It should be noted that the invention does not extend to a deinking process as such, namely a process in which the polymer particles are incorporated in the pulper or otherwise in the deinking process in order to promote the removal of ink from the pulp. The ink particles at this stage would not be regarded as stickies. Preferably therefore stickies removed by the process of the invention are stickies which do not originate from a pulping process which is conducted for the purpose of deinking.
The invention is also of value for treatment of the stickies contamination derived from pulping cellulosic material, especially when repulsing paper or board. For instance, stickies contamination due to adhesives (e.g., the adhesives on labels or packaging tape or fluting adhesives) can be a serious problem when repulping old corrugated containers (i.e., OCC pulping). Accordingly the particulate polymeric material can be added during the pulping process to the pulping liquor or, more usually, can be added to thick stock or thin stock or white water (i.e., recycled drainage water) during the manufacture of paper (including paper board) made from the pulped or repulped material. In such processes it is generally desirable to fix the stickies and the particulate polymer on to the fibres in the white water, thin stock or thick stock either by relying on the use of cationic polymer particles or by the addition of cationic coagulant before, or more usually after, the addition of the polymer particles. When the liquor is white water, the concentration of cellulosic material is generally 0.01 to 1%. When the liquor is thin stock the concentration is generally 0.2 to 2% and when the liquor is thick stock or thick stock component the concentration is generally 1.5 to 5%.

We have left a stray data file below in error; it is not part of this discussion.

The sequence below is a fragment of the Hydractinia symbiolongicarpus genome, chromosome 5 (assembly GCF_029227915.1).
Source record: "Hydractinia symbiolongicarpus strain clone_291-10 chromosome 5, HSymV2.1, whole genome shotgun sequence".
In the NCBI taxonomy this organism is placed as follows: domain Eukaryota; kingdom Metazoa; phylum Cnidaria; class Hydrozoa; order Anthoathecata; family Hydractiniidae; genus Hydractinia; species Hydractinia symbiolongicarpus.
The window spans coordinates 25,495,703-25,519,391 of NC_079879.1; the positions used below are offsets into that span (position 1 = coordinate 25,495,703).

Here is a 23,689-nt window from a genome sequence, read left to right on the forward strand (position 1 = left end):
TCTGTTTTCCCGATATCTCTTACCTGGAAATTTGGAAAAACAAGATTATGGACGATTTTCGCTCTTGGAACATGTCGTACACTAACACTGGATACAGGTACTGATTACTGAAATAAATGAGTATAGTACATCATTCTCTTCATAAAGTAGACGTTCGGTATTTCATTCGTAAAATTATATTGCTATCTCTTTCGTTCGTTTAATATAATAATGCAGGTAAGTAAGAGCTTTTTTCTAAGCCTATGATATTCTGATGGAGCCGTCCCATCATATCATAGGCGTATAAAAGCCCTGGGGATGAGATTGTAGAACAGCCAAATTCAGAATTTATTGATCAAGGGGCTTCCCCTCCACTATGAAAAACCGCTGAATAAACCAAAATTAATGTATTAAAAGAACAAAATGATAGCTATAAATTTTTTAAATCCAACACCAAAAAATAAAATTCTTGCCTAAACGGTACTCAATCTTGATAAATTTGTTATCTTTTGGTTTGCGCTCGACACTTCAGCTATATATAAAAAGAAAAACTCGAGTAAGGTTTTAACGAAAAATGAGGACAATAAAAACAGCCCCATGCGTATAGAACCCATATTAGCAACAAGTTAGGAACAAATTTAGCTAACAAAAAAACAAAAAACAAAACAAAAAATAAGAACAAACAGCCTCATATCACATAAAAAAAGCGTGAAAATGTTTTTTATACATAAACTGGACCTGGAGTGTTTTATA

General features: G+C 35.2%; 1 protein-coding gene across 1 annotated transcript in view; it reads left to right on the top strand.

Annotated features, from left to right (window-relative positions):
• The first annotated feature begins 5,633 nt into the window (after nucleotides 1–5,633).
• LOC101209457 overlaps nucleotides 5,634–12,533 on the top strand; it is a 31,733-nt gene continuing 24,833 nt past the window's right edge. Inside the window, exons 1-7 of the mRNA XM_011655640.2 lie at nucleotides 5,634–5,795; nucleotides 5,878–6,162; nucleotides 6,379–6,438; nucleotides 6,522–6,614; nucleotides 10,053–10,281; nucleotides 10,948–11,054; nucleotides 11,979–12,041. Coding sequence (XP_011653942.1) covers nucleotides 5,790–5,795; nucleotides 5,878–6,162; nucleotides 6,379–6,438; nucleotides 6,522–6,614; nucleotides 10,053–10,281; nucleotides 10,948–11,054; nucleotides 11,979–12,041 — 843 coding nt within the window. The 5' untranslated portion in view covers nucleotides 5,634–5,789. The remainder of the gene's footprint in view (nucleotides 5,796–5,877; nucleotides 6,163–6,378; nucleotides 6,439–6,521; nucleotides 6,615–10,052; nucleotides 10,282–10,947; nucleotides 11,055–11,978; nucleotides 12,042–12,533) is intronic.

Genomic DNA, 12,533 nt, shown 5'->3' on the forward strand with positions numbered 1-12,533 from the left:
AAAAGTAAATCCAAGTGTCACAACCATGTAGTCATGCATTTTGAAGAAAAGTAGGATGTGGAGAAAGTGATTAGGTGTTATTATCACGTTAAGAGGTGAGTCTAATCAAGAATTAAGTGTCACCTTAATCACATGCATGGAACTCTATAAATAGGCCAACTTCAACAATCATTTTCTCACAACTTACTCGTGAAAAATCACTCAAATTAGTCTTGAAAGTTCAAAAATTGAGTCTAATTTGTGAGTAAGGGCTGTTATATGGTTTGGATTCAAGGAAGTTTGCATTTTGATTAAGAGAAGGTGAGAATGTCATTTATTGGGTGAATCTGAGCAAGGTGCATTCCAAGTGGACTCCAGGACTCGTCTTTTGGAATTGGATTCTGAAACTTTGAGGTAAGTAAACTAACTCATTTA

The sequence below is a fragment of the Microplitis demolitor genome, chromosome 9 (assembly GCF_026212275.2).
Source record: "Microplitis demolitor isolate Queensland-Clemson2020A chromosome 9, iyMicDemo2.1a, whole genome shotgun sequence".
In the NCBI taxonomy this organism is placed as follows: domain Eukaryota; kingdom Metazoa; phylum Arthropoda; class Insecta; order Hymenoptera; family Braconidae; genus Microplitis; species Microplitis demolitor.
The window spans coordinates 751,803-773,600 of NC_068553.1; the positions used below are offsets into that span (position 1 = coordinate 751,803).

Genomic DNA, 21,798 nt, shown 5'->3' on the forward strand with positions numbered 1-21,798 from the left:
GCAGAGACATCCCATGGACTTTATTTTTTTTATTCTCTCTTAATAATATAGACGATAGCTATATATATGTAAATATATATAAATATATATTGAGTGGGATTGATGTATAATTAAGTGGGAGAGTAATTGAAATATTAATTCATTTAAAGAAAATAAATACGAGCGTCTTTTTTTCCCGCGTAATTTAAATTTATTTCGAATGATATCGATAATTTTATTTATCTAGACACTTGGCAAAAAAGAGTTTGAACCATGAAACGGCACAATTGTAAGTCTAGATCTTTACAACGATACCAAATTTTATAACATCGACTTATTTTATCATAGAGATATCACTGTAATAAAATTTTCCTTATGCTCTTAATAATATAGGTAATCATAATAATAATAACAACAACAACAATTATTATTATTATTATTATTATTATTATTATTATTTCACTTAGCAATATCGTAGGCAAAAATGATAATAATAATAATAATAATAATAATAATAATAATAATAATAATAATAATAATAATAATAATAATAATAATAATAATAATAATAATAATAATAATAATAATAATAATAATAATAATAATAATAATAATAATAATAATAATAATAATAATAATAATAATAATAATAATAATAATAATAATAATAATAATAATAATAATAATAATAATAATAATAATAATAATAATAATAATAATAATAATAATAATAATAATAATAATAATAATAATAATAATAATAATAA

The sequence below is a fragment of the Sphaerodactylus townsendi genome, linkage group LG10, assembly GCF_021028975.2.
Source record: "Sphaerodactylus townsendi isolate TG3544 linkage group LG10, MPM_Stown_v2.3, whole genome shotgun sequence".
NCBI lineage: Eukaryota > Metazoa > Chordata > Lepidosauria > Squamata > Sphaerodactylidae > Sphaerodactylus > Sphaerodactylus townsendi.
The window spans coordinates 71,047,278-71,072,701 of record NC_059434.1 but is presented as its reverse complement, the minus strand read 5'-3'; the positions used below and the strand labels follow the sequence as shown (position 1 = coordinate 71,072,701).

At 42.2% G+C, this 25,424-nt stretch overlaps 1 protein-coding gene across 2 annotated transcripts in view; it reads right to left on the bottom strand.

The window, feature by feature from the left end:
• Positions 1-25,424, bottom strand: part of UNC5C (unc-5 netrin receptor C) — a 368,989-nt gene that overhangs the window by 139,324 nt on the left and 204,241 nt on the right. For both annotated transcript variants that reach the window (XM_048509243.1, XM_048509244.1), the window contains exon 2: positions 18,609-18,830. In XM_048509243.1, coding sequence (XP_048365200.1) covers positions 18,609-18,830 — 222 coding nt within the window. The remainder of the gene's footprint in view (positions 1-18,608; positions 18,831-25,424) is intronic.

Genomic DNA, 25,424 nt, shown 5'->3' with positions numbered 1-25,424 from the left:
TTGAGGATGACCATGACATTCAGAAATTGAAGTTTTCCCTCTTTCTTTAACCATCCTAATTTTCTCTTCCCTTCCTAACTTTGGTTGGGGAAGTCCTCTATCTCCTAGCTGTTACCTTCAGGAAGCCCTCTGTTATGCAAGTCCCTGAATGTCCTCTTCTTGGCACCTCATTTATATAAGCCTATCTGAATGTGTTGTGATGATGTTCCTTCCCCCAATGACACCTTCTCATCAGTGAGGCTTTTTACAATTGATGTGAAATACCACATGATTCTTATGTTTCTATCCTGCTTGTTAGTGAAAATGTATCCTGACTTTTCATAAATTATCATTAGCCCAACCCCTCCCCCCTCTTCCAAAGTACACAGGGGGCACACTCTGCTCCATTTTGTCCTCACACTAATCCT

The dosage of the particulate material will normally be in the range 1 to 50 ppm based on the total weight of the liquor or 1 to 5000 ppm, often 50 to 1000 ppm, based on the cellulosic content of the liquor. The emulsion is generally added after dilution to a polymer concentration of 0.005 to 0.5%, often 0.01 to 0.1% polymer.
The amount of cationic polymeric coagulant that is used is generally in the range 1 to 200 ppm active polymer (based on the weight of liquor) or 1 to 2000 ppm, often 20 to 1000 ppm based on cellulosic fibres.
The following are examples of the invention.
This demonstrates the production of the polymer emulsion.
A monomer feed is formed from 155 parts by weight ethyl acrylate, 155 parts by weight methacrylic acid and 5.9 parts by weight (about 2%) diallyl phthalate. This monomer feed is homogenised with 310 parts by weight water, 5.7 parts by weight of a 27% solution of the sodium salt of a sulphated ethoxylated C12-14 fatty alcohol surfactant and 0.1 parts by weight sequestering agent. The resultant emulsion together with a solution of 30 parts water and 0.55 parts ammonium persulphate are fed gradually to a solution of 360 parts water 5.75 parts of the surfactant, 0.1 part sequestering agent and 0.38 parts ammonium persulphate over a period of about 90 minutes while maintaining the polymerisation mixture at about 85° C. The polymerisation mixture is maintained at that temperature for about an hour and then cooled.
The product emulsion has a polymer content of about 30% by weight. If necessary, it may be filtered to remove coarse particles. The emulsion as made has a particle size range (determined by laser light scattering) of 95% by weight of the particles about 100 nm (0.1 μm).
When the emulsion is diluted with water to a 3% solids content at pH 8 the particle size is at least 95% about 3 μm and the viscosity is about 150 cps measured by a Brookfield RVT Viscometer.